But is there any appetite to meaningfully reform the legal aid system? No, not at any level of government.
In order to even tender for a legal aid contract, you need to have office premises staffed throughout the week. I would need to obtain an SQM quality assurance standard, which I would also need to pay for.
My clients paid me just shy of £180,000 in the last financial year. They were not put off by the fact that I offer advice now almost entirely remotely, or by the absence of a Law Society quality assurance mark.
I trained and practised as a legal aid lawyer before setting up my non-legal aid private practice. I would hear the older heads talk about early legal aid pioneers, like Winstanley Burgess, and other providers, like Refugee Legal Centre, where so many giants of the field cut their teeth.
It feels as though the places at which lawyers can do this are disappearing. And if the amounts which can be paid are just about enough for younger caseworkers (even with graduate and postgraduate loans to pay off), the salaries are simply not enough for anyone wishing to start a family, and/or get on the housing ladder later in their lives.
On 13 June 2022 the Ministry of Justice announced a consultation on legal aid in immigration cases.
As ILPA pointed out in its robust response, the consultation did not deal with any of the fundamental problems facing legal aid lawyers.
It was like a prisoner being handed a questionnaire by his gaoler, asking if the gruel could do with some seasoning.
The proposals set out in the consultation do not come anywhere close to addressing the issues faced by what remains of the immigration legal aid sector.
What is the solution, then?
It is difficult to see a government of any stripe committing to meaningful reform of the immigration legal aid system by either increasing rates, widening scope, and/or changing how lawyers get paid for the advice they provide. (Even Labour was luke-warm in its support in 2019.)
At what point do we accept that this is not going to happen and start thinking seriously about alternatives?
We have less leverage than those striking at criminal bar, whose participation affects “good guys” (witnesses, victims), and not just the criminal “baddies”. One imagines that if the immigration legal fraternity went on strike, the government would get out the bunting, and schedule another flight to Rwanda.
Is pro bono a viable alternative?
I provide 2 or 3 clients (like Hassan) at any one time with entirely free legal advice, sometimes through several stages of their case: fee waiver application, immigration application, and then appeal, if necessary. I provide several other clients, usually those facing deportation, with heavily discounted rates.
However, whilst pro bono work – from actual immigration lawyers, not City law firms filling a quota – may be an answer in some cases, it does not work, for example, in an appeal, requiring expert reports, and which would ordinarily be funded by legal aid.
And to come anywhere close to meeting demand, there would have to be a significant shift in mindset in the sector, where legal aid has generally been available for the last two generations of UK immigration lawyers, meaning that it was simply not something which they felt compelled to do (c.f. the United States, where pro bono work is much more part of legal culture).
Could charity work? Bail for Immigration Detainees has done incredible work for over 20 years funded entirely by donations, and a team of committed volunteers. The same could be said more recently with the Ukraine Advice Project.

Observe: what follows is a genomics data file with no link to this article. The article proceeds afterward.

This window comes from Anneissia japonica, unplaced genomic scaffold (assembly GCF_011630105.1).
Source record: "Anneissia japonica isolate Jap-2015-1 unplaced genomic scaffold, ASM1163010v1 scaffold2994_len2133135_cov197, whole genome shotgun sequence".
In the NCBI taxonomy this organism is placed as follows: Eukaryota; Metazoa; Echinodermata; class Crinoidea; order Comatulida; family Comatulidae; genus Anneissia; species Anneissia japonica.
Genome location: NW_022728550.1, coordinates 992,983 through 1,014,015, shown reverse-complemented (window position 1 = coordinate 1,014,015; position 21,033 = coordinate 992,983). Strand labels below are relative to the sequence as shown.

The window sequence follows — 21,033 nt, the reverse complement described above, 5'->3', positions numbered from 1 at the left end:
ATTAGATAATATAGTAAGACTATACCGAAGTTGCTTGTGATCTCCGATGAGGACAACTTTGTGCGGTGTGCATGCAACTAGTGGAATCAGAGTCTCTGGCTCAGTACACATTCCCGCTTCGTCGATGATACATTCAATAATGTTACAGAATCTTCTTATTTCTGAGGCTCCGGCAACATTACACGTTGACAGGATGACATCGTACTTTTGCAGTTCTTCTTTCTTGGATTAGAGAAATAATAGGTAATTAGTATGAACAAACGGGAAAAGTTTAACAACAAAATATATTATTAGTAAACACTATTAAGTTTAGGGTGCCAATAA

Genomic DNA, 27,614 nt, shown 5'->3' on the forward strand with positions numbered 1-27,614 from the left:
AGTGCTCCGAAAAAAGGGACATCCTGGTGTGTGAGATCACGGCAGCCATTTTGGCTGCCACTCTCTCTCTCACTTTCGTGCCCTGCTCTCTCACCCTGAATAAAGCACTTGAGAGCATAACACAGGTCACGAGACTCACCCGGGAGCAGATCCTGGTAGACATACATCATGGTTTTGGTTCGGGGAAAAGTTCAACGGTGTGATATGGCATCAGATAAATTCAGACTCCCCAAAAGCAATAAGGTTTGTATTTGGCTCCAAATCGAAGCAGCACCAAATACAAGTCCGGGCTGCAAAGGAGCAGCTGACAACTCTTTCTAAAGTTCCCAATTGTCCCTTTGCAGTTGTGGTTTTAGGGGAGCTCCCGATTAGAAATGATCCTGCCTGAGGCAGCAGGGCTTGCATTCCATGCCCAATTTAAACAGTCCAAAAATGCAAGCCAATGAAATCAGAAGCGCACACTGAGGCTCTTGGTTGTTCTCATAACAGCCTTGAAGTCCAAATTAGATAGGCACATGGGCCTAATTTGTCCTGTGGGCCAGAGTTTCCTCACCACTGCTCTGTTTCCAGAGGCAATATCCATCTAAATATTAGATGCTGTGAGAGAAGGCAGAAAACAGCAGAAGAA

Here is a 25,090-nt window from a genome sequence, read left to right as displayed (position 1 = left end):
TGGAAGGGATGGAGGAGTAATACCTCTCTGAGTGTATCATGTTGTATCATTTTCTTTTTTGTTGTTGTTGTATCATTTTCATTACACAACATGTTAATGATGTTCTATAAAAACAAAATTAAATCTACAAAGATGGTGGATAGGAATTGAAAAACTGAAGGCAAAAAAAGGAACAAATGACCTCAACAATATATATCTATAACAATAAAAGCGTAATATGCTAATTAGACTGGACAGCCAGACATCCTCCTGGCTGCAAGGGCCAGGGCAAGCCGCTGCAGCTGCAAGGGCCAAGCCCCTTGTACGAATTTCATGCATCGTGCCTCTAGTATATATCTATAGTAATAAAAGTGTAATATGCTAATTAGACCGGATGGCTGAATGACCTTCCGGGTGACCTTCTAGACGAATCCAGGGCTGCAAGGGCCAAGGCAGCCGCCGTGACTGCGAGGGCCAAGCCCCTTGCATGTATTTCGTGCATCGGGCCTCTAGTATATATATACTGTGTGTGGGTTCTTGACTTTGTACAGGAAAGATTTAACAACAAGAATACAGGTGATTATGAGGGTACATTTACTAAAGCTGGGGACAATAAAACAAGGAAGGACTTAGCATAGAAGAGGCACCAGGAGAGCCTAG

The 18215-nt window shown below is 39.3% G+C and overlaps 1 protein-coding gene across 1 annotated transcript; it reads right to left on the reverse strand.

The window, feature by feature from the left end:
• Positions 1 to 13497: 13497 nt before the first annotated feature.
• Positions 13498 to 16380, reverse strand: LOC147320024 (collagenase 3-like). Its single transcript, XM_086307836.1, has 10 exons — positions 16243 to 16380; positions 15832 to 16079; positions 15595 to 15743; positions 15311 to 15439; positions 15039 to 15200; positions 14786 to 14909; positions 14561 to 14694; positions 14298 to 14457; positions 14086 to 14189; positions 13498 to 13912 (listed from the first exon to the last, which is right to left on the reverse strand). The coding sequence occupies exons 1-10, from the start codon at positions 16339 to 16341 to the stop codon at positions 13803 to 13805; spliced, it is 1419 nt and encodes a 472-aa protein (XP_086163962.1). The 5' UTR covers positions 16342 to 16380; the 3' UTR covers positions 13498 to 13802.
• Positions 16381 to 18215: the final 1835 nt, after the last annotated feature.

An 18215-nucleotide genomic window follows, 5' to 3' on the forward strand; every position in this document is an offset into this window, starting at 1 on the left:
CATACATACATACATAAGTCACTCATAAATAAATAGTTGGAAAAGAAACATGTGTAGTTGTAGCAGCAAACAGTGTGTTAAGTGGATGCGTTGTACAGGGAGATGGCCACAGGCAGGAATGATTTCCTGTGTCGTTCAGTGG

Though it is difficult to see how this model – which concentrates on a narrow aspect of legal practice (immigration bail, or the Ukraine Scheme) – could work where advice was required across the full spectrum of immigration and asylum law.
And when, in 2017, I applied to several charities for funding for a legal project to assist elderly Caribbean migrants who were having difficulties demonstrating their status, I was unsuccessful. In 2018, this became the Windrush scandal.
The way that most remaining legal aid firms currently operate is via a cross-subsidy model, as Jo Wilding sets out in her excellent work reviewing the state of the Legal Aid market. Here, lawyers charging for private and higher court work subsidise caseworkers doing (much) less well paid legal aid work.
But the problem with this model is the future: it requires experienced practitioners and firm-owners who can bring in relatively high private fees, and which they are then willing to surrender to subsidise the salaries of their employee caseworkers.
I worry that the number of lawyers willing and able to do this is rapidly diminishing.
Should we revisit the idea of a levy on non-legal aid law firms in order to subsidise the legal aid sector? This was raised by Michael Gove in 2015 as a possible solution, and had apparently been supported by New Labour in the 1990s, although was dropped when they got into government in 1997.
Any such suggestion would clearly meet resistance (Gove’s proposal was dropped in 2016), but it would, in my view, be a more effective use of commercial firms’ resources than insisting on non-specialist associates and trainees meeting pro bono targets.
It feels as though waiting for the government to reverse its position on legal aid funding is preventing proper discussion of these alternatives.
In the meantime, if awarded a legal aid contract, I will attempt to cross subsidise, as this is the only way in which legal aid lawyers can currently make ends meet.
Sara gave birth to a baby daughter as the snow fell in Kabul. We made the application for a spouse visa, Hassan paying over £3600 in money he had to borrow.
A few months later, I had to explain why applications under the Ukrainian scheme could be made for free, whereas his could not.
The passport application for their new baby daughter was repeatedly delayed, to the extent that I had to get involved and write to HMPO.
We tried to escalate the spouse visa application when Hassan was told that Yacoob might only have a few weeks or months to live, and was repeatedly admitted to A&E.
The visa was finally available for collection in Pakistan, almost 6 months after the application was made.
Given delays by HMPO, an Emergency Travel Document application had to be made for the baby, with Hassan having to attend the visa centre in Peshawar in person.
The family was reunited in the UK earlier this month. And on good days, Yacoob swings on the swings, and chases the ducks, whilst his parents watch on.
Names used in this post have been changed to protect their identities.